For example, if you market commercial property in London but simply aim to rank for ‘property’, the majority of your site’s visitors won’t be interested. They will include people looking for residential property, people outside of London and outside the UK, and so on.
But the long tail keywords indicate that the visitor is looking for something quite specific, and is far more likely to buy it when they find it on your site. Experience suggests that perhaps only 1-3 percent of high-traffic but broad keywords actually convert. For specific queries in the long tail, that rises to around 50 percent. Look at it this way. If you own a store that sells left-handed golf clubs, who would you rather walks through your doors in a day: 1,000 golfers, or 1,000 left-handed golfers?
In addition, the reported figures for the number of broad keyword searches are often inaccurate. The reason for this is that they are artificially inflated by site owners misguidedly chasing the big fish, and then continually entering their own search terms to check where they rank! These ‘fake’ searches can account for around a third of the total in some cases – further decreasing your conversion rate if you target those terms.
Find your niches
If you’re in any doubt about the effectiveness of understanding and applying the long tail theory, it might help to know that enormously successful online stores like Amazon and eBay operate along just such lines – selling a few products in bulk and many more in smaller numbers.
At the other end of the scale there is the phenomenon of niche websites. These are sites designed to capture traffic for very specific terms – keywords with perhaps only a couple of thousand searches a month, but very little competition. Monetised with AdSense or affiliates, these sites might only make a few pounds a day. But there are lots of people who use portfolios of such sites (often totally unrelated to each other) to bring in a very respectable income.
In summary, then, there are three good reasons why you should target the long tail.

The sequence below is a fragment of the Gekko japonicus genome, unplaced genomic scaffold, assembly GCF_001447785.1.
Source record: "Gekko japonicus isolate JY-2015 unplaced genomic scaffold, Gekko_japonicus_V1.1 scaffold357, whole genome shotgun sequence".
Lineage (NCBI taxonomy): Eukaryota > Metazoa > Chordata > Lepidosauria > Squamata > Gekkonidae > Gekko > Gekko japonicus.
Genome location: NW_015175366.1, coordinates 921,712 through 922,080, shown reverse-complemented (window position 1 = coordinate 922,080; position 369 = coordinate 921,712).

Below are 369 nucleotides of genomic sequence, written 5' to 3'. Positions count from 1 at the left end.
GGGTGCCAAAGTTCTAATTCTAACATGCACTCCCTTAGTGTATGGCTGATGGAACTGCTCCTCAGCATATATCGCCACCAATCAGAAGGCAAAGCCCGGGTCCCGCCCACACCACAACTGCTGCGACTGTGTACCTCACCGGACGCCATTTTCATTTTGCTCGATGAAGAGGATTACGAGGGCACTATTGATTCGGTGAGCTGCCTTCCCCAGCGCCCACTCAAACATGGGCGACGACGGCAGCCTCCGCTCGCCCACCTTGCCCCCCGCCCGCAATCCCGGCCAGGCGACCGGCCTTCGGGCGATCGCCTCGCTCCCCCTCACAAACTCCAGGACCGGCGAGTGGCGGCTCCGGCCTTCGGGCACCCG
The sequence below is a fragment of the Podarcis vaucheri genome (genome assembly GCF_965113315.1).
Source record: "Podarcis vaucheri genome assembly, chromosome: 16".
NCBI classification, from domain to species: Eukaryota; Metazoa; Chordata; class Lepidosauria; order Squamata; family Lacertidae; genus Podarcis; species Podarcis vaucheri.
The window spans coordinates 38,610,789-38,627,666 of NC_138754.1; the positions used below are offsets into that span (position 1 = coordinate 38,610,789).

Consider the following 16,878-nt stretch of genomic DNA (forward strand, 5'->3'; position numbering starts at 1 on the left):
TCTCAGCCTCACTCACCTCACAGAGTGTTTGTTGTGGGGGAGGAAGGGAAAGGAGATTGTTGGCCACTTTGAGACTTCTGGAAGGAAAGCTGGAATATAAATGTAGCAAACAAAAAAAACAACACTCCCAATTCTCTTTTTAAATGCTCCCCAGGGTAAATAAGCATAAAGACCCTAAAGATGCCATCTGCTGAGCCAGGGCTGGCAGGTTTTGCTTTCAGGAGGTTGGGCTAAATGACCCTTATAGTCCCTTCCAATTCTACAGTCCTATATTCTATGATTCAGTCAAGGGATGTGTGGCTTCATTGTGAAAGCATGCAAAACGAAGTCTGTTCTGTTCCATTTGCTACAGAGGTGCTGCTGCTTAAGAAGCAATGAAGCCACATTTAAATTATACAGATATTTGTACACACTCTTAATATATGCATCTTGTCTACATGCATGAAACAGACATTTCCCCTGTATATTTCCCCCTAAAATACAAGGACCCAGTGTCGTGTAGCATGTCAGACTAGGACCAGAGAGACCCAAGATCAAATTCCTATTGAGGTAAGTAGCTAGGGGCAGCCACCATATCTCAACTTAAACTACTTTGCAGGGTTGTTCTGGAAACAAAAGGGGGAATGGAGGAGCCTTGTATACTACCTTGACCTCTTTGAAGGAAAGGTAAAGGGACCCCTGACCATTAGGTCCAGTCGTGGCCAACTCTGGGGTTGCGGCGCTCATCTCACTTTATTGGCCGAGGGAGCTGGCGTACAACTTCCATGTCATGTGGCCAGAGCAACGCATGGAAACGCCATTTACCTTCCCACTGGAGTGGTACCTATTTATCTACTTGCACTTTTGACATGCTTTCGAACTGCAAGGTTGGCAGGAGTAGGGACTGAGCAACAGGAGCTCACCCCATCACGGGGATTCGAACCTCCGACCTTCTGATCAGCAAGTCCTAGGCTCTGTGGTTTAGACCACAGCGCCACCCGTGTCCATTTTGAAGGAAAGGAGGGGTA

- Firstly, competition for these terms is low – sometimes even zero – because no one else has bothered to do the work to identify and target them.
- Secondly, they add up to bring in more traffic than the few ‘head’ terms. Check the analytics from any successful and well-optimised site and you’ll see that as well as the small number of search terms that deliver big traffic, there are dozens or hundreds that each deliver a relative handful of hits. Moreover, you’ll probably see that the totals of each are roughly equal. Ignoring the long tail means you could be cutting your potential traffic in half.
- And thirdly, the conversion rate for long-tail terms is an order of magnitude higher than the broad searches because they are so specific, indicating that the visitor to your site knows exactly what they want and will buy it when they find it.
These lead to one very obvious bottom line: long tail terms are far more lucrative. Target the long tail and you will see a far higher ROI than if you spend unnecessary time and money going after the prestigious ‘big’ terms.
- Kes Phelps is an SEO consultant specialising in link building and director at Seendigital.co.uk . Kes focuses on gaining high quality links to increase traffic and rankings, using tactics that safeguard the client’s brand values.